Rustenburg – “With the release of the Rustenburg Municipal Budget 2012/2013, the average consumer will perhaps be surprised to note that the newly increased tariffs are not even remotely as radical as one would have expected during these quite challenging times”, Rustenburg Herald wrote in our edition of 29 June. This however, seemed to be a far cry from the truth!
When the formula used by Rustenburg Herald in our initial report is used, the “new” rates appeared to have represented an increase of 11% – in other words – an increase of some 8c per unit for the average Rustenburg household.
Following the “introduction” of these new tariffs, the Rustenburg Municipality in addition however, decided to allow a sliding scale & subsequent recommendations by NERSA (National Energy Regulator of South Africa) to eventually table quite substantially different and far from consumer friendly electricity tariffs!
To illustrate the new tariffs we have once again used the example of an average Rustenburg household with average consumption of 1 800 units electricity at a cost of R 1 584 + VAT. The NERSA sliding scale decided upon by the Rustenburg Municipality however, has complicated things somewhat and is calculated as follows:
0-50 units – 66c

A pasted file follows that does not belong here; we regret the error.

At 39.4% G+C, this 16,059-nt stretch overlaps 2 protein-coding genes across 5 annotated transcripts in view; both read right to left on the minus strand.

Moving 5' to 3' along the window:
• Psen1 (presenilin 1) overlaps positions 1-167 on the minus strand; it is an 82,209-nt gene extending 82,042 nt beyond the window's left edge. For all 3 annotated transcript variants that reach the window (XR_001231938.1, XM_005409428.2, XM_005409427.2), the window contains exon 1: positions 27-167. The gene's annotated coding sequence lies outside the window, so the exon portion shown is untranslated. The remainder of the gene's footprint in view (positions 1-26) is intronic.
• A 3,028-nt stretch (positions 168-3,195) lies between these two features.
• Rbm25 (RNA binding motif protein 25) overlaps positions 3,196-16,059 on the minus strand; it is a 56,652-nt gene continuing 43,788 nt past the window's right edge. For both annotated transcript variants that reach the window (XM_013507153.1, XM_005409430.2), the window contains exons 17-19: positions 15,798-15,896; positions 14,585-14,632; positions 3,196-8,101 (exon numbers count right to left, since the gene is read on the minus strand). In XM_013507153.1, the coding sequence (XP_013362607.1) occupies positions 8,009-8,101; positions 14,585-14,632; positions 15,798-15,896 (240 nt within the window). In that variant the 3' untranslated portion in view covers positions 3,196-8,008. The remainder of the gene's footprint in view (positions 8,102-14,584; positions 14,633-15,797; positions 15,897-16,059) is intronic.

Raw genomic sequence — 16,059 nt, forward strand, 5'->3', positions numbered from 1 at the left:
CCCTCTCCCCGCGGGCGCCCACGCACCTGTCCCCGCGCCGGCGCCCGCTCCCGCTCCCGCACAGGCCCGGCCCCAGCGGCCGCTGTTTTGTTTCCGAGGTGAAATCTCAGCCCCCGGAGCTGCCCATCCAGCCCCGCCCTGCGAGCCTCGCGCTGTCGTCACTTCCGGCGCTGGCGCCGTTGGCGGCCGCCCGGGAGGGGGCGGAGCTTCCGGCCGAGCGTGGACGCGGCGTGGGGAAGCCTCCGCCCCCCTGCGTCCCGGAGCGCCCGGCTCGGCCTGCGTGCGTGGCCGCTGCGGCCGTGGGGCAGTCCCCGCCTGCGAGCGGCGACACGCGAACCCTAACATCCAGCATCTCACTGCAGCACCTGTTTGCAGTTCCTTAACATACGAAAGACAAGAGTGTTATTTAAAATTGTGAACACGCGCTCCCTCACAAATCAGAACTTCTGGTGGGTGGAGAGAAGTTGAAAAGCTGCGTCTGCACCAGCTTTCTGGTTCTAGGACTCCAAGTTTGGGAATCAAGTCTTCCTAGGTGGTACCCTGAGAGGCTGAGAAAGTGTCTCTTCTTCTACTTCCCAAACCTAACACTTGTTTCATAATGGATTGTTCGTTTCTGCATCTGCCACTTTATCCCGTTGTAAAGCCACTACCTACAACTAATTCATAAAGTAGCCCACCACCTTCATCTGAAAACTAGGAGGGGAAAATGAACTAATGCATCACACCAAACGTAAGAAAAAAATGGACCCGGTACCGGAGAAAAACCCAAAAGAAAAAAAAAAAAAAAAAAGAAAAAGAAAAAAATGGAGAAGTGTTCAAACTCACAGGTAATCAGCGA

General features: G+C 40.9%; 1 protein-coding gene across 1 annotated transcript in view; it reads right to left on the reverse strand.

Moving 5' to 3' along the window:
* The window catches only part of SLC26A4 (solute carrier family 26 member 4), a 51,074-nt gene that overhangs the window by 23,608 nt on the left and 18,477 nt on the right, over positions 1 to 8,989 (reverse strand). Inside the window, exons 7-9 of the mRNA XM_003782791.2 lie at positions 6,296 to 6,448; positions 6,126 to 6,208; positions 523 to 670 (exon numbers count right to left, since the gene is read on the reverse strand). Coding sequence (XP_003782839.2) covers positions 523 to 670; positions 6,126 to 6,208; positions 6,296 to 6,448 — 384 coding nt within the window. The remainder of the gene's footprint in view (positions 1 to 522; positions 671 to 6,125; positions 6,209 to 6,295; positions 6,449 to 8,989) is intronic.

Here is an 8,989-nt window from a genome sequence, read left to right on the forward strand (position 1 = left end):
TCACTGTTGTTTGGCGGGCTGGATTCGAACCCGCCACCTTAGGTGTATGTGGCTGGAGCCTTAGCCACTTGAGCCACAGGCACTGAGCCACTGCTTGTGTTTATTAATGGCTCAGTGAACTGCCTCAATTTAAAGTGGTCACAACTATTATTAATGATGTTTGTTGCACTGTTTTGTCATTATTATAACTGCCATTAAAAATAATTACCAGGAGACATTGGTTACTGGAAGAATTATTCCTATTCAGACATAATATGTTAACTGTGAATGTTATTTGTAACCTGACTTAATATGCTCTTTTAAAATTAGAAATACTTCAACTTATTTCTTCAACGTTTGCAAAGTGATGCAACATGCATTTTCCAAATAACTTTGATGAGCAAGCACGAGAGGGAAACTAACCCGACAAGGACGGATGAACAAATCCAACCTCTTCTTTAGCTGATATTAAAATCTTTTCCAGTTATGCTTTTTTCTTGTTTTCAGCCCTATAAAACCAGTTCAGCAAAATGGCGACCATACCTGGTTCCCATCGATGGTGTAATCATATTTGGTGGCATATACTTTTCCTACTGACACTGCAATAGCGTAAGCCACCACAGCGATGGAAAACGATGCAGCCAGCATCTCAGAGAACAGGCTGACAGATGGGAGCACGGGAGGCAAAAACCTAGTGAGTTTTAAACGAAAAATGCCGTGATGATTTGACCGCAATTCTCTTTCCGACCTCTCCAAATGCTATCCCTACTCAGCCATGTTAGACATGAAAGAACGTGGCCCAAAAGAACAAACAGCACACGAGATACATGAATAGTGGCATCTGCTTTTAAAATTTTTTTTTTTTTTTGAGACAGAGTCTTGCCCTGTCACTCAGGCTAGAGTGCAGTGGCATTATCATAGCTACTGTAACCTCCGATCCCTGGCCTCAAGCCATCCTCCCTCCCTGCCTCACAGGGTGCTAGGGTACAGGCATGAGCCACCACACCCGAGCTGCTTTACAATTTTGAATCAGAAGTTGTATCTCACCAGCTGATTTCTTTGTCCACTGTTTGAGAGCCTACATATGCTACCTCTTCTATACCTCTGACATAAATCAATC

51 – 350 units – 82c
351-600 units – 94c
600 units plus – R 112
The answer to our calculation of 1 800 units of electricity consumption according to the new sliding scale and NERSA recommendations – R 1 858 (+ VAT) – this boils down to a total and final increase for the year of 29.03% – quite a contradiction to those initially announced tariffs wouldn’t you say?
Rustenburg Herald 3 August 2012
I am not surprised. I have long gone, sadly so, lost my faith in the municipalities. Whether it concerns electricity or water – I am off the grid. THAT way they can increase the prices as much as they like, they can have electricity / water outages – the effects on my household is minimum. THAT is the solution. Added bonus; by getting off the grid you are building towards a greener planet. Solar, gas, rainwater harvesting and recycling of grey water – 4 systems and you have reduced your dependency on the municipalities drastically.